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2020 Marlins playing time battles

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From the starting rotation to the outfield, Don Mattingly and the Marlins will have to wisely distribute playing time among their countless options.

MLB: Miami Marlins-Workouts Rhona Wise-USA TODAY Sports

In a non-pandemic world, we’d be running through the third month of the regular season. But we do live in the same world that has been hit hard by COVID-19. Because of that and unproductive negotiations between baseball players and owners, there has not even been a single minute of meaningful MLB action.

Commissioner Rob Manfred said last week that he was 100% sure that there will be baseball in 2020. We were all relieved to hear that, but the truth is an eventual season will probably be shorter than ever. Combined with the presumed cancellation of minor league games, that leaves the Marlins with tons of questions about how to balance playing time between veterans and top prospects.

Below, we examine several key positions on the depth chart that will be especially tricky to figure out.

Starting rotation

How many starters will manager Don Mattingly rely on during a regular season of only 50-70 games?

Under normal circumstances, Sandy Alcántara, Caleb Smith, Pablo López, and José Ureña would’ve probably had the first four spots. There was a fascinating battle brewing between Jordan Yamamoto and Eliéser Hernández for the final chance to start every fifth day.

But at the same time, an intriguing factor will be on Mattingly’s hands: the highly touted promise Sixto Sánchez. The 22nd-best prospect in the bigs, according to MLB Pipeline, could have been ready to make his majors debut later this year. Is there any reason for holding the young Dominican back now that everybody’s workload has been reduced? Another control artist eager and qualified to launch his major league career is right-hander Nick Neidert.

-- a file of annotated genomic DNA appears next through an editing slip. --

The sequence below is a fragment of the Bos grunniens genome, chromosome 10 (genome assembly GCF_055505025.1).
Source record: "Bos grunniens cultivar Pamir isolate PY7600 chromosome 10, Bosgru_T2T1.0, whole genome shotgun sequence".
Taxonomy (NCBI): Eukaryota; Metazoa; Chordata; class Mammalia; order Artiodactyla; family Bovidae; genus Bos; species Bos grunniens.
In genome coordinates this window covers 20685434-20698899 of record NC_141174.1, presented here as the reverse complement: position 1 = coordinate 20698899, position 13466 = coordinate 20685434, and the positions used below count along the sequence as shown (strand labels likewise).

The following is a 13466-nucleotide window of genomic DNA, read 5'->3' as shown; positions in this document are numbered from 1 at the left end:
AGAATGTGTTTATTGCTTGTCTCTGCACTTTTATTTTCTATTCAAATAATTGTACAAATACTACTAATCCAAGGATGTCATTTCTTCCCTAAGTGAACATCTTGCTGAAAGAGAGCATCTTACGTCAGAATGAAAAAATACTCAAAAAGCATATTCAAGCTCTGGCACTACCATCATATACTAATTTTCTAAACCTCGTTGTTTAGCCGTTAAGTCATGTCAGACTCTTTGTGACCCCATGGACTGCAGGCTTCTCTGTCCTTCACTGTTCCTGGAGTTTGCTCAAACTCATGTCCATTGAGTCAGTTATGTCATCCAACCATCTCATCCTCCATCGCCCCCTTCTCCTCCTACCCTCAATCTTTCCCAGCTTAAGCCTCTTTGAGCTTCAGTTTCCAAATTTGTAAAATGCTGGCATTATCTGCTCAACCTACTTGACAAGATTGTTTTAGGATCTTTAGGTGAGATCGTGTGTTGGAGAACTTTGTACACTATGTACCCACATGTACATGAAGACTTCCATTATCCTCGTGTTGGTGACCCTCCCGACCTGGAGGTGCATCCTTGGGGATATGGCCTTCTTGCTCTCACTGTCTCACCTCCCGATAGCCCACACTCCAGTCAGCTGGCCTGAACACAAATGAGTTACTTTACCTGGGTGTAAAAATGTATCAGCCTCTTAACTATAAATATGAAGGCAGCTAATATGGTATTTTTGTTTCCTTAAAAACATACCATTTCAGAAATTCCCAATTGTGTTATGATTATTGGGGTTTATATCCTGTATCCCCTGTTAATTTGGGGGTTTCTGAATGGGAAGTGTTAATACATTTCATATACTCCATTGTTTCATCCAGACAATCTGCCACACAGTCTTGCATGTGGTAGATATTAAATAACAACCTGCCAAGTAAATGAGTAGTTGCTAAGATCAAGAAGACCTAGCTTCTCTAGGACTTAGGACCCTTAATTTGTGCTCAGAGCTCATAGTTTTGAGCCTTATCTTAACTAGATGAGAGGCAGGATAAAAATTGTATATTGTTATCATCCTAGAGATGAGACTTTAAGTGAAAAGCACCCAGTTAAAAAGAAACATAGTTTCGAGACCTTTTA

Outfield

It’s well known that the Marlins will use Corey Dickerson in left and Jonathan Villar in center. Right is much more complicated with Garrett Cooper, Harold Ramírez, and Matt Joyce each demonstrating potential at the plate.

MLB: Spring Training-Miami Marlins at Houston Astros Rhona Wise-USA TODAY Sports

Mattingly would need to consider giving one last chance to Lewis Brinson and see whether he can turn his career around or not. Brinson is a .183/.238/.293 career hitter across 205 games (709 PA), though he had a great spring showing (6 XBH, .345/.355/.793, 31 PA).

Besides, the team will be tempted to give Matt Kemp some at-bats to try to build up his trade value. That will only happen if they decide to hand the 35-year-old a roster spot in the first place. At the time spring training was stopped due to COVID-19, Kemp didn’t flash any of his old All-Star form.

As if it wasn’t enough, prospects Monte Harrison and Jesús Sánchez will be waiting to come up. They seem to be ready for Major League action and both have 2020 as estimated time of arrival on their MLB Pipeline’s profiles.

Bullpen

Oh, man. Mattingly will have such a challenge here. Brandon Kintzler, Ryne Stanek and Yimi Garcia have late-inning roles waiting for them. Rule 5 Draft selection Sterling Sharp will have to be on the active roster all year to remain a Marlin. Drew Steckenrider, Jeff Brigham and Stephen Tarpley each have premium stuff but mixed results in The Show.

Mattingly could give Adam Conley the chance to rebound after a rough year and see if he can recover his old form. Besides, there’s switch-pitching Pat Venditte, who provides the Fish an edge when it comes to the new 3-batter rule.

But there’s more. If Donnie decides to carry a traditional 5-man rotation, then he’ll probably need to utilize one of his conventional starters out of the ‘pen. And what about flame-throwing prospects like Jorge Guzman and Jordan Holloway, who are already on the 40-man roster and might see an uptick in their stuff if limited to one inning at a time? How much longer can left-hander Alex Vesia be held back despite dominance at every MiLB level?

Despite its shortened length, a 2020 baseball season would actually be more hard work than ever for Miami’s decision-makers.